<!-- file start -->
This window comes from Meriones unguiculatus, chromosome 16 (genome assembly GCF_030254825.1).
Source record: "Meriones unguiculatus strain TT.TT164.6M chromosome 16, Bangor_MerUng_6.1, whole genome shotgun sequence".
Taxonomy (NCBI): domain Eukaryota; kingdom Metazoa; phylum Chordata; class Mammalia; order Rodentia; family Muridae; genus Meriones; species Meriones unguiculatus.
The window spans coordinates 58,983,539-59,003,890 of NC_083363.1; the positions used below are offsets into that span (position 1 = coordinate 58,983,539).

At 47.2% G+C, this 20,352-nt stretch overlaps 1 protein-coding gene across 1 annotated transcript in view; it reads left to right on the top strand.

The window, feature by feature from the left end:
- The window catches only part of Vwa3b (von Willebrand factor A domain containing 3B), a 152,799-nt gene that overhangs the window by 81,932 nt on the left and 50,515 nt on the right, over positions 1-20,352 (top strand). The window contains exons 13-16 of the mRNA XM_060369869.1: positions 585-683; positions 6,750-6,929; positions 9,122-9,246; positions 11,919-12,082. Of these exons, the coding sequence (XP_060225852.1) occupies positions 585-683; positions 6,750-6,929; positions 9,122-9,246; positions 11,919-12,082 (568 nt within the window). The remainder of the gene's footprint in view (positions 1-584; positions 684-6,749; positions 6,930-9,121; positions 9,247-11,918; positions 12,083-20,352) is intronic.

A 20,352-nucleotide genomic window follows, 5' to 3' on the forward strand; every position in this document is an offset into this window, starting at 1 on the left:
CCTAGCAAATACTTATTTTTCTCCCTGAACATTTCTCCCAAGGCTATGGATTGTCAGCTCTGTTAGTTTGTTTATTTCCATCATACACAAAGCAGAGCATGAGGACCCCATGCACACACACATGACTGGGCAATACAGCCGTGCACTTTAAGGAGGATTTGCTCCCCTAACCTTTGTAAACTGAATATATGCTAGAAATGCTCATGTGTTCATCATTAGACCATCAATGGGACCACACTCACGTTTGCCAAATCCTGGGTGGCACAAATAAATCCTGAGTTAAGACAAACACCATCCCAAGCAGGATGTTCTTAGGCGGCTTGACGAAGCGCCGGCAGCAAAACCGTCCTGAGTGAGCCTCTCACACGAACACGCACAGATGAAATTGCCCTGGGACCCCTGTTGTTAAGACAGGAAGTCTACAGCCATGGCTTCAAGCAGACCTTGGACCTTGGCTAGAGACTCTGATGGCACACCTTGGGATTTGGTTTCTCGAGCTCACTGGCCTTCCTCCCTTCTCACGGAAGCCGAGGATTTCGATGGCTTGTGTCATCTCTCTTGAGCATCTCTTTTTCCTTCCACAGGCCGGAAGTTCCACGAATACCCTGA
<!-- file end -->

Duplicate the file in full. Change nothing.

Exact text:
This window comes from Meriones unguiculatus, chromosome 16 (genome assembly GCF_030254825.1).
Source record: "Meriones unguiculatus strain TT.TT164.6M chromosome 16, Bangor_MerUng_6.1, whole genome shotgun sequence".
Taxonomy (NCBI): domain Eukaryota; kingdom Metazoa; phylum Chordata; class Mammalia; order Rodentia; family Muridae; genus Meriones; species Meriones unguiculatus.
The window spans coordinates 58,983,539-59,003,890 of NC_083363.1; the positions used below are offsets into that span (position 1 = coordinate 58,983,539).

At 47.2% G+C, this 20,352-nt stretch overlaps 1 protein-coding gene across 1 annotated transcript in view; it reads left to right on the top strand.

The window, feature by feature from the left end:
- The window catches only part of Vwa3b (von Willebrand factor A domain containing 3B), a 152,799-nt gene that overhangs the window by 81,932 nt on the left and 50,515 nt on the right, over positions 1-20,352 (top strand). The window contains exons 13-16 of the mRNA XM_060369869.1: positions 585-683; positions 6,750-6,929; positions 9,122-9,246; positions 11,919-12,082. Of these exons, the coding sequence (XP_060225852.1) occupies positions 585-683; positions 6,750-6,929; positions 9,122-9,246; positions 11,919-12,082 (568 nt within the window). The remainder of the gene's footprint in view (positions 1-584; positions 684-6,749; positions 6,930-9,121; positions 9,247-11,918; positions 12,083-20,352) is intronic.

A 20,352-nucleotide genomic window follows, 5' to 3' on the forward strand; every position in this document is an offset into this window, starting at 1 on the left:
CCTAGCAAATACTTATTTTTCTCCCTGAACATTTCTCCCAAGGCTATGGATTGTCAGCTCTGTTAGTTTGTTTATTTCCATCATACACAAAGCAGAGCATGAGGACCCCATGCACACACACATGACTGGGCAATACAGCCGTGCACTTTAAGGAGGATTTGCTCCCCTAACCTTTGTAAACTGAATATATGCTAGAAATGCTCATGTGTTCATCATTAGACCATCAATGGGACCACACTCACGTTTGCCAAATCCTGGGTGGCACAAATAAATCCTGAGTTAAGACAAACACCATCCCAAGCAGGATGTTCTTAGGCGGCTTGACGAAGCGCCGGCAGCAAAACCGTCCTGAGTGAGCCTCTCACACGAACACGCACAGATGAAATTGCCCTGGGACCCCTGTTGTTAAGACAGGAAGTCTACAGCCATGGCTTCAAGCAGACCTTGGACCTTGGCTAGAGACTCTGATGGCACACCTTGGGATTTGGTTTCTCGAGCTCACTGGCCTTCCTCCCTTCTCACGGAAGCCGAGGATTTCGATGGCTTGTGTCATCTCTCTTGAGCATCTCTTTTTCCTTCCACAGGCCGGAAGTTCCACGAATACCCTGA